Senior academics attack PFI

13 Jan 00
The Private Finance Initiative is expensive and inflexible and deflects from government priorities, a House of Commons Treasury committee was told this week.

14 January 2000

In a one-and-three-quarter hour savaging of PFI, senior academics scorned claims that the initiative was a panacea for the shortfall in public sector capital spending. They urged New Labour to consider alternative ways of financing major projects such as the London Underground and new NHS hospitals.

Stephen Glaister, professor of transport and infrastructure at Imperial College and a long-time supporter of a revenue bond for the London Underground, claimed the government's plans for a public-private partnership could be an obstacle to what the government wants to achieve.

He said it could not take account of how London would develop over the lifespan of a 30-year contract, whereas a bond raised from revenues could be more flexible. 'The advantage of the bond is that you support the raising of the finance from the work,' he said. 'There is a system of capital planning. Bonds would save London people a great deal of money.'

Glaister calculated that if two-thirds of London Underground's £300m annual profit were invested in a bond with 5.75% interest, it would immediately raise £3bn.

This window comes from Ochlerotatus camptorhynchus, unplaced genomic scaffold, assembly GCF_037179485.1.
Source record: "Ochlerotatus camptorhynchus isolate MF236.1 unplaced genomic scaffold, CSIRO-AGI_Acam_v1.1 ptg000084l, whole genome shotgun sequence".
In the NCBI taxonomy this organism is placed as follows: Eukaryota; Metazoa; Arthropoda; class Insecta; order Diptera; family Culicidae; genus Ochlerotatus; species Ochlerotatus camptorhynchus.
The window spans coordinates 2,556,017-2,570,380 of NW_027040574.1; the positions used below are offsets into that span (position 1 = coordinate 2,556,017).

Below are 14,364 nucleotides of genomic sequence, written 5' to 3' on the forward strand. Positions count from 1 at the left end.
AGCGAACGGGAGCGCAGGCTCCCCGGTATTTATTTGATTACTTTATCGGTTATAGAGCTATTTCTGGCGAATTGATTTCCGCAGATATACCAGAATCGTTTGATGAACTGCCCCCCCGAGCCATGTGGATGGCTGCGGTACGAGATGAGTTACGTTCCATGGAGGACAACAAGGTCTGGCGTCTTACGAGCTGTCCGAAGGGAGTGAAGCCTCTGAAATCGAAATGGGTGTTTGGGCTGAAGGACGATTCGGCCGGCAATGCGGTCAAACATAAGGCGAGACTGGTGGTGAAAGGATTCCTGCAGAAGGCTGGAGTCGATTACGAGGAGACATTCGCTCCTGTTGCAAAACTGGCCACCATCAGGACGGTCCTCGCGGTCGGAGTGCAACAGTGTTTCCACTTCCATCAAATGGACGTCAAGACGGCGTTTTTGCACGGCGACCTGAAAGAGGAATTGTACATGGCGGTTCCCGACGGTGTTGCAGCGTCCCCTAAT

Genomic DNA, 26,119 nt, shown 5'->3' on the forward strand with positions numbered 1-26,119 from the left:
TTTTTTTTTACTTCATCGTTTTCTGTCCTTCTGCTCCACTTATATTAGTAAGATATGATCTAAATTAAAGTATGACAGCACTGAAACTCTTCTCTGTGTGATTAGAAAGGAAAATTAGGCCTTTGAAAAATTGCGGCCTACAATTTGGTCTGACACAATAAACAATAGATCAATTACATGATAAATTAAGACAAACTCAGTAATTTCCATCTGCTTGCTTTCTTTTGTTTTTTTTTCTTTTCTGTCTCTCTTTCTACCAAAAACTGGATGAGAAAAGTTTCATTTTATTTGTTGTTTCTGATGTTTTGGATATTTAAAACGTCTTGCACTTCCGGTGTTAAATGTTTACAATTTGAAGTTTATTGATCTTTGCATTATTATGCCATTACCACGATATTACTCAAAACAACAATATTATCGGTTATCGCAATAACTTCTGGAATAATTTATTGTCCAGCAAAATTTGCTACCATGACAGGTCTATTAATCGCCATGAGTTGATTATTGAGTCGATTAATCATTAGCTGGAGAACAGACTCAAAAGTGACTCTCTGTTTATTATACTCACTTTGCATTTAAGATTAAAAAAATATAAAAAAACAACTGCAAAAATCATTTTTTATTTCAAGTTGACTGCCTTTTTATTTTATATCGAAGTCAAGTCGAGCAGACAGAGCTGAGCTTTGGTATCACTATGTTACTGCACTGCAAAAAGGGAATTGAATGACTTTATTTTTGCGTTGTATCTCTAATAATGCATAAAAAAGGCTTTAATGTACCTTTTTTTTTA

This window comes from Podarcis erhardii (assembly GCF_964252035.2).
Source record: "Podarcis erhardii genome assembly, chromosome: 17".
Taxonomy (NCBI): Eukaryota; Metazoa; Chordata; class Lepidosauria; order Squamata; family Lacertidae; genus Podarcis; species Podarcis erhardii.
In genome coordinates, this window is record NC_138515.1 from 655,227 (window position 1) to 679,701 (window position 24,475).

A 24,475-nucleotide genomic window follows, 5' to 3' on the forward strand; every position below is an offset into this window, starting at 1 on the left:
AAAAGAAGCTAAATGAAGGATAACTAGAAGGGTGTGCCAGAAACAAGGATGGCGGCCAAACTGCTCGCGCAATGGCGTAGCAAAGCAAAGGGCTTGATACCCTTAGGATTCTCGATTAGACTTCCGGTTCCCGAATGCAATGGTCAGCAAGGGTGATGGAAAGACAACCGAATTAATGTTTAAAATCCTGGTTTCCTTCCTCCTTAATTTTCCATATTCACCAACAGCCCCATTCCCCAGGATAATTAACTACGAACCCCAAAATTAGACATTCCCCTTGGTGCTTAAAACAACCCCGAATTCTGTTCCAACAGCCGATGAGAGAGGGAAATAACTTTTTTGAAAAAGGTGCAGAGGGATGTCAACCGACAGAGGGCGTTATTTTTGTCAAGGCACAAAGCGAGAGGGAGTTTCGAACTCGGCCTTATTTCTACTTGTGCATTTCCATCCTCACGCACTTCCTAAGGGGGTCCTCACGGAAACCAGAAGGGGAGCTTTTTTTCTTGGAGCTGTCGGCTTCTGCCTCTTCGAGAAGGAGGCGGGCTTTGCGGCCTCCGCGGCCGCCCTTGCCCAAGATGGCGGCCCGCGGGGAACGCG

Tony Travers, director of the London School of Economics' Greater London Group, said using a PPP would be a step into the unknown, whereas the regeneration of New York's subway system provided a real-life example.

'The point about the New York situation is that it is regenerating a subway system highly analogous to the London system,' he said. 'This is something real that exists in the real world. The PPP may or may not be a good thing but that is a hypothesis.'

A bond in the capital would also establish a model that other British cities could follow, added Travers.

Rosemary Scanlon, a research fellow with the LSE and a former New York State official, said bonds had raised $22bn for the New York subway and had become accepted by the business community.

The attack on PFI was not confined to transport as Professor Allyson Pollock, head of the health policy and health services research unit at University College London, said PFI had proved a 'very expensive learning curve' for the NHS. PFI would lead to a reduction in bed numbers which, she said, was 'particularly poignant' at this time of year.

But committee chairman Giles Radice countered that PFI had produced noticeable benefits to some of his constituents in the north east through the building of a new hospital in Durham.


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